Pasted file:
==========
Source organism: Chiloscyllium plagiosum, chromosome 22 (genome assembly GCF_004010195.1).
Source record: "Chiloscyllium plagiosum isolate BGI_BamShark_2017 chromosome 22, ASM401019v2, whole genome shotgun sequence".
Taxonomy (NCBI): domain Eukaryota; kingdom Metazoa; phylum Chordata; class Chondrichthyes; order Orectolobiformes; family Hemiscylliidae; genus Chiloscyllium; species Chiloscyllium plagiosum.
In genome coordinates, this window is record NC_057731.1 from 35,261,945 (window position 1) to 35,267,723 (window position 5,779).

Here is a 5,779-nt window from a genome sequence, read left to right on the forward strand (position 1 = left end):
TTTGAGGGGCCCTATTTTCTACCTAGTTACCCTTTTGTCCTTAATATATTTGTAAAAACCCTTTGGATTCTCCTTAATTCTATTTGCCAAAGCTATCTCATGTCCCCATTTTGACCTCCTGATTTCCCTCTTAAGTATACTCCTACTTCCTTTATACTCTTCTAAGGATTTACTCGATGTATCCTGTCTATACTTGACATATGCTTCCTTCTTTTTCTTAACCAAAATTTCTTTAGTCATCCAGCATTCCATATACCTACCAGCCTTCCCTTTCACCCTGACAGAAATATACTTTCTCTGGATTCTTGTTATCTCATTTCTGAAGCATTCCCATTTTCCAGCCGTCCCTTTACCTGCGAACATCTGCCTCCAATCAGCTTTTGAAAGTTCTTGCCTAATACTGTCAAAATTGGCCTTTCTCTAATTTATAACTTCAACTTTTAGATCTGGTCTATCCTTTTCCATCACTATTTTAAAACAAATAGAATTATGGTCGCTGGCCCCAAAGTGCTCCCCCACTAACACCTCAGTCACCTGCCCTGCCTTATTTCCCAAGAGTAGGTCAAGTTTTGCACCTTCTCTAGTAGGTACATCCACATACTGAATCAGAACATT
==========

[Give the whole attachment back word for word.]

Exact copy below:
Source organism: Chiloscyllium plagiosum, chromosome 22 (genome assembly GCF_004010195.1).
Source record: "Chiloscyllium plagiosum isolate BGI_BamShark_2017 chromosome 22, ASM401019v2, whole genome shotgun sequence".
Taxonomy (NCBI): domain Eukaryota; kingdom Metazoa; phylum Chordata; class Chondrichthyes; order Orectolobiformes; family Hemiscylliidae; genus Chiloscyllium; species Chiloscyllium plagiosum.
In genome coordinates, this window is record NC_057731.1 from 35,261,945 (window position 1) to 35,267,723 (window position 5,779).

Here is a 5,779-nt window from a genome sequence, read left to right on the forward strand (position 1 = left end):
TTTGAGGGGCCCTATTTTCTACCTAGTTACCCTTTTGTCCTTAATATATTTGTAAAAACCCTTTGGATTCTCCTTAATTCTATTTGCCAAAGCTATCTCATGTCCCCATTTTGACCTCCTGATTTCCCTCTTAAGTATACTCCTACTTCCTTTATACTCTTCTAAGGATTTACTCGATGTATCCTGTCTATACTTGACATATGCTTCCTTCTTTTTCTTAACCAAAATTTCTTTAGTCATCCAGCATTCCATATACCTACCAGCCTTCCCTTTCACCCTGACAGAAATATACTTTCTCTGGATTCTTGTTATCTCATTTCTGAAGCATTCCCATTTTCCAGCCGTCCCTTTACCTGCGAACATCTGCCTCCAATCAGCTTTTGAAAGTTCTTGCCTAATACTGTCAAAATTGGCCTTTCTCTAATTTATAACTTCAACTTTTAGATCTGGTCTATCCTTTTCCATCACTATTTTAAAACAAATAGAATTATGGTCGCTGGCCCCAAAGTGCTCCCCCACTAACACCTCAGTCACCTGCCCTGCCTTATTTCCCAAGAGTAGGTCAAGTTTTGCACCTTCTCTAGTAGGTACATCCACATACTGAATCAGAACATT